Is Scotland a nation or a country?

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grumpylamb
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#1
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Someone asked on Twitter if it's a nation country or kingdom and I said country and someone else said a nation which is part of a kingdom and now I'm confused if we're a nation or a country :dontknow:

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The_Internet
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Both?
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thunder_chunky
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A colony. :ahee:
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MatureStudent36
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It's what ever you want it to be. Many of the nationalists get hung up on it. But it's correct to call it a nation, country, kingdom or region.
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Psyk
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I'd say both, depending on the context. Nations are generally defined by a common feeling between people, so Scotland is a nation on the basis that Scottish people consider it one.

It's a country because that's the word we use for the different parts of the UK, even though the UK itself is a country in a different sense.

But it is not a Kingdom because the United Kingdom isn't pluralised. The whole thing is one Kingdom, and the Acts of Union that brought England and Scotland together were quite explicit that they were being merged into one Kingdom.
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BitShy
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I would have said Country too..
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Norton1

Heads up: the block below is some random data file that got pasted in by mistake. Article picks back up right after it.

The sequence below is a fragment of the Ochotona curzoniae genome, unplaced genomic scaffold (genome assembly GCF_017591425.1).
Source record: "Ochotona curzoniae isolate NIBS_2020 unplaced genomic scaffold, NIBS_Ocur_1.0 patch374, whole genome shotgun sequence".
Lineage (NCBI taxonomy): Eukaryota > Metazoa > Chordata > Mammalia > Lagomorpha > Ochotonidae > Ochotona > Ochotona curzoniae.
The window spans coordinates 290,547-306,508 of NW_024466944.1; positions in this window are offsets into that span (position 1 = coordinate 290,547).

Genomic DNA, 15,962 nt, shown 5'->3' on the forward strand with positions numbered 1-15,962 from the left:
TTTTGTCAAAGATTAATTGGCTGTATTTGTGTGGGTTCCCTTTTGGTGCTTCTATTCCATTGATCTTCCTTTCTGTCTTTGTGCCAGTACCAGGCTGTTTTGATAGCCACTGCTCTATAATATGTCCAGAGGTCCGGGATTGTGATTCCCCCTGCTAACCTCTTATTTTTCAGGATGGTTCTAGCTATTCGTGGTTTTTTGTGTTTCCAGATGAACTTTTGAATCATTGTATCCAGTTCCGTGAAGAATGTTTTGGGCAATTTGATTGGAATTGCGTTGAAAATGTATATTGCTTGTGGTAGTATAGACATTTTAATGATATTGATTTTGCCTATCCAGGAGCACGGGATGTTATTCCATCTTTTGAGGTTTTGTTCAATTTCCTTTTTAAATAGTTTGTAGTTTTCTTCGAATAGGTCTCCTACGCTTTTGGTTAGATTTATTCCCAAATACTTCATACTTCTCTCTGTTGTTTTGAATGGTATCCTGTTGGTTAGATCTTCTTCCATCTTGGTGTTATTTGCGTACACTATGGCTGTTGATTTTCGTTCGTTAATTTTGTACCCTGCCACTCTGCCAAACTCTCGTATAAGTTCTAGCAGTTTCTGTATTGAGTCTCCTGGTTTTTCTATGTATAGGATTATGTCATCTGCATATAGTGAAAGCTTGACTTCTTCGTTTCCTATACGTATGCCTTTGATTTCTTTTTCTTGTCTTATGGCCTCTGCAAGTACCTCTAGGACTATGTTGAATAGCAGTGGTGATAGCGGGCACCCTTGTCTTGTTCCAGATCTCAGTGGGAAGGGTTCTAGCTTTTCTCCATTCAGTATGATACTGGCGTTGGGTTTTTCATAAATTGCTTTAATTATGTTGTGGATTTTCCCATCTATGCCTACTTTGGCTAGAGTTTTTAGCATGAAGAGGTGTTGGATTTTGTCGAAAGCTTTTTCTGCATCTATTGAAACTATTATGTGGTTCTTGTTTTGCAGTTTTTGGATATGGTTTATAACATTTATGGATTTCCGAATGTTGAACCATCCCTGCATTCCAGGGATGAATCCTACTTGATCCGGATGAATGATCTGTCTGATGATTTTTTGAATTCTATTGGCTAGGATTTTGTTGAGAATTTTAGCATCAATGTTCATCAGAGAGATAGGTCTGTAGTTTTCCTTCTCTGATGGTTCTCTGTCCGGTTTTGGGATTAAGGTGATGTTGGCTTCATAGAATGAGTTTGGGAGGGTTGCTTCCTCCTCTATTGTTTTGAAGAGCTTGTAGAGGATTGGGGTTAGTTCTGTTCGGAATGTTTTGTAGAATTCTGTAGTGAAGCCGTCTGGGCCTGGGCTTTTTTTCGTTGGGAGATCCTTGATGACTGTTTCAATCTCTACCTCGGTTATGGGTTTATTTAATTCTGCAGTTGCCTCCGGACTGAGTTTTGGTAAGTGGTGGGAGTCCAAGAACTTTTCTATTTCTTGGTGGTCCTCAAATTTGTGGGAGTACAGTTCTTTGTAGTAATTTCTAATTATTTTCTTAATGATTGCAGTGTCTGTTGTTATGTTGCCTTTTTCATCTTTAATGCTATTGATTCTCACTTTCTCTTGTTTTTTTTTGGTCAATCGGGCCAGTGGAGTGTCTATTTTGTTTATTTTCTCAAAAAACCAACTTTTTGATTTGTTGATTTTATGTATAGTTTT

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(Original post by thunder_chunky)
A colony. :ahee:
An Irish one maybe.
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L i b
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You can call it a country if you like. Many people do. The concept of a "country within a country" was once used on official government websites.

As for a nation - well, often nation is just a synonym for a country. However a real nation comprises a group of people - it wouldn't be Scotland, but the Scottish people, that would be eligible. As for whether it is or not - that's entirely subjective and based on your view of what is distinctive enough. It's reasonable to say it is or it isn't.

For my part, I don't believe nations exist. As a sociological concept, they fail to recognise the different cultures and identities in the modern world. They depend on a fiction of uniformity and homogeneity. In many cases, attempts at defining them simply cause conflict: Ireland, Israel/Palestine etc.
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A Mysterious Lord
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A constituent country.
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Snagprophet